Taryn Lencoe sets out on 12 hour swim from Kits Beach

When former competitive swimmer Taryn Lencoe sets out from Kitsilano Beach at 7 a.m. PT today, she will be venturing into uncharted waters.

Former Canadian national team member raising $10K for the fight against multiple sclerosis

Taryn Lencoe is setting out on a 12 hour swim from Kitsilano Beach Saturday starting at 7 a.m. PT. (swimms.squarespace.com)

When former competitive swimmer Taryn Lencoe sets out from Kitsilano Beach at 7 a.m. PT today, she will be venturing into uncharted waters.

Her longest swim to date was six straight hours, but it was in the outdoor pool at Kitsilano Beach, not the ocean.

Lencoe has been training for this swim for more than a year. It`s taken that long to get back into shape since she last competed with the UBCThunderbirds in 2008.

Her year-long commitment is documented on her blog Swim MS.  Several years ago, her cousin was diagnosed with the disease.  

Lencoe says she plans to swim along the Kitsilano Beach buoys — her main concern, the fear the ocean waves will tire her far more than the pool and hypothermia.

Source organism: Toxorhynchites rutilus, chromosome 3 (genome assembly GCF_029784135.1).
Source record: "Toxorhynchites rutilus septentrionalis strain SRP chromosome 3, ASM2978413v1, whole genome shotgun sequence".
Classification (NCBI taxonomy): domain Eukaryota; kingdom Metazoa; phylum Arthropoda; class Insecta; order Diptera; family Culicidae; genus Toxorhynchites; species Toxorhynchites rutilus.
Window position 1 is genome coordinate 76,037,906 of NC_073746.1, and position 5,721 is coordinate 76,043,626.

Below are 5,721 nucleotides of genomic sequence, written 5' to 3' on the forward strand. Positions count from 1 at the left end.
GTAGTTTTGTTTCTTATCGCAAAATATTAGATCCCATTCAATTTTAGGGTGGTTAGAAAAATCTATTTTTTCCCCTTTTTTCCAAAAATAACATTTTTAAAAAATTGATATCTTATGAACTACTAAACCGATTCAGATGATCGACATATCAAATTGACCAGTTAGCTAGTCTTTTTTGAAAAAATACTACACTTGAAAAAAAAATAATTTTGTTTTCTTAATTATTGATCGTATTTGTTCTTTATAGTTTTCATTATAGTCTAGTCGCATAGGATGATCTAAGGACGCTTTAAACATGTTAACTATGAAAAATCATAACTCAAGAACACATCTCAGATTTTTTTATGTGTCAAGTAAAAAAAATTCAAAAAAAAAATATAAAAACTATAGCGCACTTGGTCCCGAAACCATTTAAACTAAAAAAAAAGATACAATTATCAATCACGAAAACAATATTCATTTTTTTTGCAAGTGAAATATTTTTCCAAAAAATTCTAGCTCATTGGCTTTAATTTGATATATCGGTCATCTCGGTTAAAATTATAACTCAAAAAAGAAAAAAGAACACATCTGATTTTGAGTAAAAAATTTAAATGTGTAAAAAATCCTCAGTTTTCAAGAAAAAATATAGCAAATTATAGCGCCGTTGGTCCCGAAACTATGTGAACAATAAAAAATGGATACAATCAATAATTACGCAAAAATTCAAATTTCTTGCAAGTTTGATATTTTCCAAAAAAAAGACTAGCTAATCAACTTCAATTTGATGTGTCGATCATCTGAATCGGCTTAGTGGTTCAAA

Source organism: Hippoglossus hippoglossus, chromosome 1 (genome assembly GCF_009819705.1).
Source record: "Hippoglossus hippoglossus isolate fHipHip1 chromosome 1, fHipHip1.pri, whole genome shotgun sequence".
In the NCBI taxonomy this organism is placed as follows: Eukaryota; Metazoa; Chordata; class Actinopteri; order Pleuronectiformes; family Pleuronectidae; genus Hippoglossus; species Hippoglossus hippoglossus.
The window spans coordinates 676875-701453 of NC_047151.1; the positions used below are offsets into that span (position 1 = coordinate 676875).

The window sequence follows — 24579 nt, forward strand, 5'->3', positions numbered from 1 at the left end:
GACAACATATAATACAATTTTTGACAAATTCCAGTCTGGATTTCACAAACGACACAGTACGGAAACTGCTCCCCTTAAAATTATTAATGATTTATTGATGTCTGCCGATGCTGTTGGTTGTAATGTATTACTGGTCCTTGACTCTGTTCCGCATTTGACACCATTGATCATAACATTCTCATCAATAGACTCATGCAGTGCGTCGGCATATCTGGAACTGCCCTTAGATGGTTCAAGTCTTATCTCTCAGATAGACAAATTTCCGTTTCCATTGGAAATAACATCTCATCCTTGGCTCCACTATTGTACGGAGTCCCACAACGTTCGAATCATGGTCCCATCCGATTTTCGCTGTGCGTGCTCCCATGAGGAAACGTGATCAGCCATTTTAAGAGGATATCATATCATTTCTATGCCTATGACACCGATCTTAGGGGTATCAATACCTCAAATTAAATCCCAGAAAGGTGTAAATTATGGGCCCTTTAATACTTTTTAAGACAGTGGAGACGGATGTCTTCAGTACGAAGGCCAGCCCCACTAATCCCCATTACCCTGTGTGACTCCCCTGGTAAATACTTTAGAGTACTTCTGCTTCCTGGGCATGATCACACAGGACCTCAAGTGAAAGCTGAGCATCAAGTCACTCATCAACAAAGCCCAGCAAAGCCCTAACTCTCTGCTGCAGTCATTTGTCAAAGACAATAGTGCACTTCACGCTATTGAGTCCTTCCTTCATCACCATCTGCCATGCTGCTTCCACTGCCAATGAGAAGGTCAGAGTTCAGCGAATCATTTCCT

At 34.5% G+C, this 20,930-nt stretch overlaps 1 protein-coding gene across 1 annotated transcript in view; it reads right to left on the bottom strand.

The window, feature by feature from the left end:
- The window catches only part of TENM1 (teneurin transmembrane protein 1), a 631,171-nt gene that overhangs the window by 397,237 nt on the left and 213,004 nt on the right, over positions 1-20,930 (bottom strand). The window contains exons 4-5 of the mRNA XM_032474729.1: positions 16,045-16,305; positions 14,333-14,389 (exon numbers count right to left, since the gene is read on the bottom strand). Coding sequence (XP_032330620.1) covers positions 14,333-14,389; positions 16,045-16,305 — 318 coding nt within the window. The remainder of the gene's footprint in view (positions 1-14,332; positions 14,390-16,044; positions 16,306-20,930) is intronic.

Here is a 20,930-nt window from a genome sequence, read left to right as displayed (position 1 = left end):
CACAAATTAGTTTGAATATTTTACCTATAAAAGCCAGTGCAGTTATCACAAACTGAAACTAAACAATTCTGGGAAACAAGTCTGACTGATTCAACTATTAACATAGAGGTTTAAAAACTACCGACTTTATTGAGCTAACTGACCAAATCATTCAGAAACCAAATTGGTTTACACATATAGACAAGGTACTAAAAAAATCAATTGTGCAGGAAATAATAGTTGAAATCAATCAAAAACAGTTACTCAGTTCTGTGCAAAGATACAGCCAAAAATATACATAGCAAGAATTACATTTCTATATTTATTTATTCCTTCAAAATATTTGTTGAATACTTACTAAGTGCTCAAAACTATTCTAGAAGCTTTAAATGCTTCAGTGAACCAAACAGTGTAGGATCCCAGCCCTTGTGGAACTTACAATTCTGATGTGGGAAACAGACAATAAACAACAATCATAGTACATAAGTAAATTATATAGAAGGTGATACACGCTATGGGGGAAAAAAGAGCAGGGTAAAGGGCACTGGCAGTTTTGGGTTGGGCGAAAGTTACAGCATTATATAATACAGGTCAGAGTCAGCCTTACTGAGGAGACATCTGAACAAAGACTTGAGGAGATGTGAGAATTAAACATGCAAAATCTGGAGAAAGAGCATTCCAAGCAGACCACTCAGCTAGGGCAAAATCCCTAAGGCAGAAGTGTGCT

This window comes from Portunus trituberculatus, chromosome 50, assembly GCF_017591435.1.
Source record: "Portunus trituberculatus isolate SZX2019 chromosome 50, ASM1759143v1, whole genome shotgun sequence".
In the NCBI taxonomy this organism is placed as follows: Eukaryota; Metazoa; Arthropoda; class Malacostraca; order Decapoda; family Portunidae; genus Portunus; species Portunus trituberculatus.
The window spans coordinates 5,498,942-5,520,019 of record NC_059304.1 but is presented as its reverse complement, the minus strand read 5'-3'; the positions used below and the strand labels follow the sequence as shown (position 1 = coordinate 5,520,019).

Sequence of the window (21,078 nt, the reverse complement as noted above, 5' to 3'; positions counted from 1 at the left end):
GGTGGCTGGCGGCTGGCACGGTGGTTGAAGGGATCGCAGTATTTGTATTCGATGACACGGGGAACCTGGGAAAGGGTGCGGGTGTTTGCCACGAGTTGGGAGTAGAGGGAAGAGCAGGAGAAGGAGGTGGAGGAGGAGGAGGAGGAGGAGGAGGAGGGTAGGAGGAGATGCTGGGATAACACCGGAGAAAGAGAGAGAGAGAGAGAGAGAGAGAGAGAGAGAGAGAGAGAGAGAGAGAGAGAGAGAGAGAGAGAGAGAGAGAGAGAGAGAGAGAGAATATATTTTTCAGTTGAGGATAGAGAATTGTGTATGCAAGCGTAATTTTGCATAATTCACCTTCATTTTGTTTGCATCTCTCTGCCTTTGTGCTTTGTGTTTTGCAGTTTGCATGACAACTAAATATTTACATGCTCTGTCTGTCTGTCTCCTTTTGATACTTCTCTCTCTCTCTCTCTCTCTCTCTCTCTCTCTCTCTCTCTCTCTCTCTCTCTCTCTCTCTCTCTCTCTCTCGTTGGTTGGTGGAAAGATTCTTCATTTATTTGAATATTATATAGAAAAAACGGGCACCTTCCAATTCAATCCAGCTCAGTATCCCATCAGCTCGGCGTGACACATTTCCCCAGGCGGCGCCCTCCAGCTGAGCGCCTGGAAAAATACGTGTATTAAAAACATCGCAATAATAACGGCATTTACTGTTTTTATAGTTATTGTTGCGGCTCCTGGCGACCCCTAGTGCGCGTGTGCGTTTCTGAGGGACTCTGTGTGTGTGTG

She`s packing granola bars and bananas for her breaks,

"I spoke to someone who runs [extreme marathon] races and he said in the middle of it you'll probably crave something really random," she said. "I might want a hot dog."

Lencoe aims to raise $10,000 for the B.C. chapter of the MS Society, which provides services to people with MS and their families and funds research to find the cause and cure for the disease.

She raised $9,400, most of it from a concert a friend of her family performed at in July. 

Lencoe hopes spectators will flock to Kits Beach today to cheer her on, learn about MS from the society and perhaps make a donation..

Symptoms of MS can include dizziness, problems swallowing, cognitive impairment, depression and difficulty walking.

In its most common form, MS features well-defined attacks followed by complete or partial recovery.

More permanent nerve damage can occur over time. The MS Society says the severity of MS, progression and specific symptoms cannot be predicted at the time of diagnosis.